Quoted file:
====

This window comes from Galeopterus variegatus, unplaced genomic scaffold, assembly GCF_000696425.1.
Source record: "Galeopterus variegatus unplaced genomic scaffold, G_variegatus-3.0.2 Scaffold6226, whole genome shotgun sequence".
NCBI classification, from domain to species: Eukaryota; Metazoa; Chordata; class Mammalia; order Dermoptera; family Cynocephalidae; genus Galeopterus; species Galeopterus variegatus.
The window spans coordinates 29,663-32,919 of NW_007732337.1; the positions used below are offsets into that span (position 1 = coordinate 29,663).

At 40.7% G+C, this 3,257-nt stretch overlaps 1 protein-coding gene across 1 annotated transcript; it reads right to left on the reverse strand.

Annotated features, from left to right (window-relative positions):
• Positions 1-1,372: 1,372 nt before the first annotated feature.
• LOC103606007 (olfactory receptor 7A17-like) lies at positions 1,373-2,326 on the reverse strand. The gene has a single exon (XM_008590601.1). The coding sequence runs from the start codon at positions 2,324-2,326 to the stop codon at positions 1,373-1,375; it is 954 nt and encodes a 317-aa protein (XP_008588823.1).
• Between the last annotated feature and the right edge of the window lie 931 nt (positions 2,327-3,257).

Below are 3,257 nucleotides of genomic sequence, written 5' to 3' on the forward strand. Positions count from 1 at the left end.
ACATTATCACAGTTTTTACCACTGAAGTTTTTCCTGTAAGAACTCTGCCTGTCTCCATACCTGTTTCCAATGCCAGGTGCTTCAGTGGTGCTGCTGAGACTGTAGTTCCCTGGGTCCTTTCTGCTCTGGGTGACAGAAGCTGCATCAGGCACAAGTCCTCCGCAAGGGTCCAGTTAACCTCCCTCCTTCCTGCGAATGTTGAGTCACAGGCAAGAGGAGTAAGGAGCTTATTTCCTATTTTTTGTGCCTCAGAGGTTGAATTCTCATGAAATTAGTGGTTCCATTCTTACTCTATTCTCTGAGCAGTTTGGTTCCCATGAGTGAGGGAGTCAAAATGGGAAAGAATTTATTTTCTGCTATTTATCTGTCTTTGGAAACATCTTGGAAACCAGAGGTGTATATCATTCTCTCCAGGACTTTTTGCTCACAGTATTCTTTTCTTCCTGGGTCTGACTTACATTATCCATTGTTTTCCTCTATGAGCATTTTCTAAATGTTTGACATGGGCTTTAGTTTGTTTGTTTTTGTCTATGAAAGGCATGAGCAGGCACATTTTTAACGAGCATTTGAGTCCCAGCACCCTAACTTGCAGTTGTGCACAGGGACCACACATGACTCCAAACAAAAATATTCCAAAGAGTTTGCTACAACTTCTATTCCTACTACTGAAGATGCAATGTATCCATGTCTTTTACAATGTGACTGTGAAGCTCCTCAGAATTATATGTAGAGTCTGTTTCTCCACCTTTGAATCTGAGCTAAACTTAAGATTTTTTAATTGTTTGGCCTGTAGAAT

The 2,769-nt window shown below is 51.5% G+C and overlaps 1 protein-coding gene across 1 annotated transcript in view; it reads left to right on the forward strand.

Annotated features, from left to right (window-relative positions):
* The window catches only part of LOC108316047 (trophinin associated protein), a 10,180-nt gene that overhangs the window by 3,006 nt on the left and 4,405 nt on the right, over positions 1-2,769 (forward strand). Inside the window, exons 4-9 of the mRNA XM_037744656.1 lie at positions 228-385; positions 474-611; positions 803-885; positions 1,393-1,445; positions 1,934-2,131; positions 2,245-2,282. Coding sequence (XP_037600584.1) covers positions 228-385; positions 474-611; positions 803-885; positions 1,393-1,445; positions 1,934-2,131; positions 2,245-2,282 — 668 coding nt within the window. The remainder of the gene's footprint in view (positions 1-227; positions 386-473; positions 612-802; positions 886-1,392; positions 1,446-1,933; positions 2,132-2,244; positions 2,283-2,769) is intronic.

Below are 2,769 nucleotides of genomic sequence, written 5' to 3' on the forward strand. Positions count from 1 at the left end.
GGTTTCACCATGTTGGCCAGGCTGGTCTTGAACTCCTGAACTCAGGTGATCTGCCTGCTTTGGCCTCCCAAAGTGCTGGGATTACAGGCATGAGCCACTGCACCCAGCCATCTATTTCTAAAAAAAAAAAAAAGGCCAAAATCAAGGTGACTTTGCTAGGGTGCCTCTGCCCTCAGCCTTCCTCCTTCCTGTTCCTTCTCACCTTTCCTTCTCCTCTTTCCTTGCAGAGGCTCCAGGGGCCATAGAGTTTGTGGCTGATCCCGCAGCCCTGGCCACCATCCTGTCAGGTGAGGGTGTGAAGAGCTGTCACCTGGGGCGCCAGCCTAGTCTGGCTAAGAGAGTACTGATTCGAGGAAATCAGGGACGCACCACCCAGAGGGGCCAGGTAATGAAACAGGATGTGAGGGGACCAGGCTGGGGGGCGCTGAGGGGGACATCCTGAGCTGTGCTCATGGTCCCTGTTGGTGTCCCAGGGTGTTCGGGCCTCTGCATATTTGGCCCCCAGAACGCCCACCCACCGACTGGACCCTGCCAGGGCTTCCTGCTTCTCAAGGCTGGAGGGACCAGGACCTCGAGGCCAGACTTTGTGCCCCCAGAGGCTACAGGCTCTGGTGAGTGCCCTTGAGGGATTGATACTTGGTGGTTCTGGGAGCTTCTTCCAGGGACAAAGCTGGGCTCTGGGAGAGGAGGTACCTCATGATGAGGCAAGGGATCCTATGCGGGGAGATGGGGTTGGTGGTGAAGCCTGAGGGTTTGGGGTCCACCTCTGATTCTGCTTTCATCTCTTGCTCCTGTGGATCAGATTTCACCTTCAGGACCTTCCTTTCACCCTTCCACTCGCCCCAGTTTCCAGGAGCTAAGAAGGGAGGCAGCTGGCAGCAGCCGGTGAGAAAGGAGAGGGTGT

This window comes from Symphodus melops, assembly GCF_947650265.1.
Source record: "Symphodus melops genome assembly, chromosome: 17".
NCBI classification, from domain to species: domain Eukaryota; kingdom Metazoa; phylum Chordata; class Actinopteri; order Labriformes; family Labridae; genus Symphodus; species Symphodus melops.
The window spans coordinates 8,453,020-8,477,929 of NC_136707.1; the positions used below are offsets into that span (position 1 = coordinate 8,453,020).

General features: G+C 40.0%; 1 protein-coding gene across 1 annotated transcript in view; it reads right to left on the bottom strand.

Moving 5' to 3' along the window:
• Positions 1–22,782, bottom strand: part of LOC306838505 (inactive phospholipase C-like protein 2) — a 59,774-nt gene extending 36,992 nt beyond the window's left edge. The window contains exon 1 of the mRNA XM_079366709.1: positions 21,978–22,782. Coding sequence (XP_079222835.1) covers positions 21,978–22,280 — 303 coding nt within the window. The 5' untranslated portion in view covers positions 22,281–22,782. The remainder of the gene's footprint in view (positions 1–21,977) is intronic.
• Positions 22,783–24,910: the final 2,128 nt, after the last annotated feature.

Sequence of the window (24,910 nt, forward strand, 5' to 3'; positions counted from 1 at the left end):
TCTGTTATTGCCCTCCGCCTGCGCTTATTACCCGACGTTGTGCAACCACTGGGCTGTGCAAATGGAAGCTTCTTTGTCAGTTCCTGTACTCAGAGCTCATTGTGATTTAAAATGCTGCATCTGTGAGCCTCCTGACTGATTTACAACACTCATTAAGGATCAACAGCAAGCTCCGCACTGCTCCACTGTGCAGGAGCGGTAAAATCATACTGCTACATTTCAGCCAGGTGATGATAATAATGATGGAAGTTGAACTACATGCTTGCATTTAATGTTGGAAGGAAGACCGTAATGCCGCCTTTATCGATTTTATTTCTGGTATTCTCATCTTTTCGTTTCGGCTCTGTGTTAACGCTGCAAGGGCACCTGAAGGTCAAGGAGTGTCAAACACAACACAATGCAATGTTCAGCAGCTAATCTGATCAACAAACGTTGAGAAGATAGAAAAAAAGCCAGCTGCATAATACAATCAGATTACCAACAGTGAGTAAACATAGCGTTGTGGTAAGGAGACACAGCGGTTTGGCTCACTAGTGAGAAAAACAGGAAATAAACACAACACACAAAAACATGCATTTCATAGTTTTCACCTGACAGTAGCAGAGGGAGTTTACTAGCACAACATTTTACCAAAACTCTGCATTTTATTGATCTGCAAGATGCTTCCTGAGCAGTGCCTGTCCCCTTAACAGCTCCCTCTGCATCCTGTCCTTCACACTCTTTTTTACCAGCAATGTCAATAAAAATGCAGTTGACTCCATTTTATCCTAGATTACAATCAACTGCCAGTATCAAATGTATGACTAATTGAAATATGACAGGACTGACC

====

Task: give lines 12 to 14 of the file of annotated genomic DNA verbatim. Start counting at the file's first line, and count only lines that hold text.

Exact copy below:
The 2,769-nt window shown below is 51.5% G+C and overlaps 1 protein-coding gene across 1 annotated transcript in view; it reads left to right on the forward strand.

Annotated features, from left to right (window-relative positions):
* The window catches only part of LOC108316047 (trophinin associated protein), a 10,180-nt gene that overhangs the window by 3,006 nt on the left and 4,405 nt on the right, over positions 1-2,769 (forward strand). Inside the window, exons 4-9 of the mRNA XM_037744656.1 lie at positions 228-385; positions 474-611; positions 803-885; positions 1,393-1,445; positions 1,934-2,131; positions 2,245-2,282. Coding sequence (XP_037600584.1) covers positions 228-385; positions 474-611; positions 803-885; positions 1,393-1,445; positions 1,934-2,131; positions 2,245-2,282 — 668 coding nt within the window. The remainder of the gene's footprint in view (positions 1-227; positions 386-473; positions 612-802; positions 886-1,392; positions 1,446-1,933; positions 2,132-2,244; positions 2,283-2,769) is intronic.